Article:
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U Experts Help with Next Generation of Internet

The Warnock Engineering Building, which houses the University of Utah School of Computing.

June 14, 2012—Researchers at the University of Utah are helping lay the groundwork for a new high-speed Internet upgrade. The White House today announced the launch of US Ignite, an initiative in which the U is a major participant.

US Ignite is a national innovation platform for developing and deploying software applications and services on ultrafast networks. This initiative makes use of important contributions from researchers across the nation who have participated in the National Science Foundation (NSF)-funded Global Environment for Networking Innovation (GENI).

The University of Utah is among more than 60 universities across the country that are participated in GENI. A team of researchers led by Professor Robert Ricci, a research assistant professor in the School of Computing, is playing a leading role in GENI, doing foundational work instrumental in establishing this national research and education network for exploring future Internets at scale.

In making the announcement today about US Ignite and GENI at the White House, a statement said: “The primary goal of the US Ignite Partnership will be to catalyze approximately 60 advanced, next-gen applications over the next five years in six areas of national priority: education and workforce development, advanced manufacturing, health, transportation, public safety and clean energy.”

Ricci says everyone will benefit from innovations developed on US Ignite and GENI. The system will affect areas of everyday life from education to uses that can save lives.

“Imagine building services similar to emergency 911 and the emergency broadcast system into the Internet, and giving people on the scene of an accident a way of providing high quality videos to first responders, before they even arrive,” says Ricci. “A new telemedicine practice could be established, which would enable patients to consult with their doctors without going into the doctor’s office. This could include high-quality, real-time data from health sensors, like a heartbeat or blood pressure monitors.”

By working with the Utah Education Network, another partner in US Ignite, the U hopes to be able to deploy the new software statewide, and improve the network that serves Utah’s universities and K- through-12 school districts.   “UEN already collaborates closely with University of Utah network researchers to develop and deploy leading-edge network technologies,” said Eric Denna, chief information officer at the University of Utah and interim executive director of UEN. “This partnership with US Ignite will now bring national collaboration on infrastructure and education to the communities we serve.”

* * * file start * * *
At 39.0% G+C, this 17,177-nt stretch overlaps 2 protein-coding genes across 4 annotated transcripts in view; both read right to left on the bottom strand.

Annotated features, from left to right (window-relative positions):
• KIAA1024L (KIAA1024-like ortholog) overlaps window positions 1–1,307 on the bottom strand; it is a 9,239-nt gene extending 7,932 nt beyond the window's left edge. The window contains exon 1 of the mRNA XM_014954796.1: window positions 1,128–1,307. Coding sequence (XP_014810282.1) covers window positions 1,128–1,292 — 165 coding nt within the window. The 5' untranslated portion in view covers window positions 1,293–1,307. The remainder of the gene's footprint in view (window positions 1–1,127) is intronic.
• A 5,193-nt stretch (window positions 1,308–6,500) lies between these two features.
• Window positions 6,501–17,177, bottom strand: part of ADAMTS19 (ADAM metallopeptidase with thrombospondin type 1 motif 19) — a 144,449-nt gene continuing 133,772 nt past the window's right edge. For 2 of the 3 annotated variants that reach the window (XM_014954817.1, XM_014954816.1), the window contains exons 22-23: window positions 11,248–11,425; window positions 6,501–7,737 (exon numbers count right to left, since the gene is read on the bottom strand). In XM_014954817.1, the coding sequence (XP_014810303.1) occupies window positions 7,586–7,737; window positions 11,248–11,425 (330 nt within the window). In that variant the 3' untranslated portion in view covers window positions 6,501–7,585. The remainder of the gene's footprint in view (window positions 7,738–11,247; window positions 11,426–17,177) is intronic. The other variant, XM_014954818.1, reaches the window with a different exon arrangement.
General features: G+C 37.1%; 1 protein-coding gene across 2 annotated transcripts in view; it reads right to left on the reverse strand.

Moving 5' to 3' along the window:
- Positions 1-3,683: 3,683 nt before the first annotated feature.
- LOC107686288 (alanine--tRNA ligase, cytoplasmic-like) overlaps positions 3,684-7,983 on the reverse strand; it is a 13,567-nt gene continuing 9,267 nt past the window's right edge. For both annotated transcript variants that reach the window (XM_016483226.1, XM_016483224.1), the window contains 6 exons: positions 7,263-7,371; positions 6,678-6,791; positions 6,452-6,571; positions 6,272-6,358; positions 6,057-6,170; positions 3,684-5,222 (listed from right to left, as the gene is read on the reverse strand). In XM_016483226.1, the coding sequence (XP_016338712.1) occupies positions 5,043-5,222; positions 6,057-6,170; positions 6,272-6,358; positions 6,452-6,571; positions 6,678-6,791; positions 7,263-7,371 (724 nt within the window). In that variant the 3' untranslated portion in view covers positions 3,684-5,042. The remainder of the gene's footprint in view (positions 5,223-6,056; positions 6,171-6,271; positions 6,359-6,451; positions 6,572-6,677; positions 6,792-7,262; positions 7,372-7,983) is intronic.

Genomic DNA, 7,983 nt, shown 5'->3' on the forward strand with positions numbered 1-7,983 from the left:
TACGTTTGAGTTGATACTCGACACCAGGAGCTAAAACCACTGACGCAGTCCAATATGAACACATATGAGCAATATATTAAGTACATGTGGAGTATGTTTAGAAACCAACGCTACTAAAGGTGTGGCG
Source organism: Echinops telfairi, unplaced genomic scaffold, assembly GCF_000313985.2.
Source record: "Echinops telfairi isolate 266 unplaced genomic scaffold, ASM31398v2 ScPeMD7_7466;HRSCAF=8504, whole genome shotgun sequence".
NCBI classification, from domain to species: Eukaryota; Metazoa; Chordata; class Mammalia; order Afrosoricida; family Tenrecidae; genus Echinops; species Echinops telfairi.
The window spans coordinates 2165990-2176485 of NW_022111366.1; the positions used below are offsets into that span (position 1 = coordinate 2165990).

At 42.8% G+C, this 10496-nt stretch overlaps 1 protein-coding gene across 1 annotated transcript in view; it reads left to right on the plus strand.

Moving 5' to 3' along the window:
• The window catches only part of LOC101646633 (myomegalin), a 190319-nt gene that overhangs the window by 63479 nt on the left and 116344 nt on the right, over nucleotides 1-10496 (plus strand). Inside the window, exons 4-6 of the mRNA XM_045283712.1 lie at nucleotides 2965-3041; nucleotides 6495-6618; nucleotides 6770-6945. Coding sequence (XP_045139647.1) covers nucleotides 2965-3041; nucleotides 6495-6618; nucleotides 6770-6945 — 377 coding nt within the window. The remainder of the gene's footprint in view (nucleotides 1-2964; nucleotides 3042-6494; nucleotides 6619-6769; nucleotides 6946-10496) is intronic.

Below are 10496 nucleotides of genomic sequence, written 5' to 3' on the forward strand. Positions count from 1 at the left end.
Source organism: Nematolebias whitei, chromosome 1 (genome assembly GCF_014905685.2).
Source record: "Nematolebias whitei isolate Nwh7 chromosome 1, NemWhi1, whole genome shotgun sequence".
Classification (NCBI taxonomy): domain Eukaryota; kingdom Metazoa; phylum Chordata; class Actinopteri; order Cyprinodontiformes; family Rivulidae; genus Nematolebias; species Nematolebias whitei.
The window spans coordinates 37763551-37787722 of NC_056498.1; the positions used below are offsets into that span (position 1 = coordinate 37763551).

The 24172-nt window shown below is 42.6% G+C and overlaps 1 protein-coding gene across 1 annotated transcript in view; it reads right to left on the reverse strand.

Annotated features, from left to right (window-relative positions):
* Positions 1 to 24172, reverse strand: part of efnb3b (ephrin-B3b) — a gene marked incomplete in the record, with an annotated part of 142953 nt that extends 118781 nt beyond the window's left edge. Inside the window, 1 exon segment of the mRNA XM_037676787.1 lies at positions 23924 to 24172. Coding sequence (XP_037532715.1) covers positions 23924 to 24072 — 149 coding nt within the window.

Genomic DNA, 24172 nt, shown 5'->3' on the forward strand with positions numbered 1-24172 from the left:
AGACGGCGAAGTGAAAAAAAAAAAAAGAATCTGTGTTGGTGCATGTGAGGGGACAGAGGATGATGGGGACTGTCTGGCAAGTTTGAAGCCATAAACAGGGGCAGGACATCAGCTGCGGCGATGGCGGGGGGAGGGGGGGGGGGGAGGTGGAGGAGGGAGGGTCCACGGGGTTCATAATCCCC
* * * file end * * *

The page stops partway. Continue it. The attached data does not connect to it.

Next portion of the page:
The University of Utah has always been involved in shaping the Internet from the very first attempt to tie computers together in what was first known as ARPANET, the precursor to the Internet.

University of Utah networking expertise is being put to good use in US Ignite and GENI as a foundation for the system. The U’s Flux Research Group is one of the world’s foremost builders of network test-beds being heavily used in the initiative. “Testbeds advance our scientific understanding of the Internet,” says Ricci. “They are used by researchers to experiment with better ways to use the Internet that we have today, and to invent the applications and protocols that will be used to build the Internet we’ll have tomorrow. We are happy to see this technology being applied around the state and across the country.”

The U’s Emulab facilities are used for scientific experiments that advance state-of-the-art networking, and they are also used to teach a wide range of classes, from basic networking courses through advanced security seminars. The University of Utah operates one of the most heavily used network test-beds, and the software it has developed is used to run similar facilities around the world. That software, called Emulab, is one of the fundamental building blocks of the GENI project.

More than 4,500 people from around the world use the U’s Emulab facility and over four dozen universities, companies and industrial research labs run their own test facilities using the software the university has developed.

The National Science Foundation announced that it will serve as the lead government agency for US Ignite, expand the footprint of GENI and encourage the development of novel, next-generation applications and services that take advantage of these advanced networks and have potential for significant societal impact.

For more information about US Ignite and GENI, visit: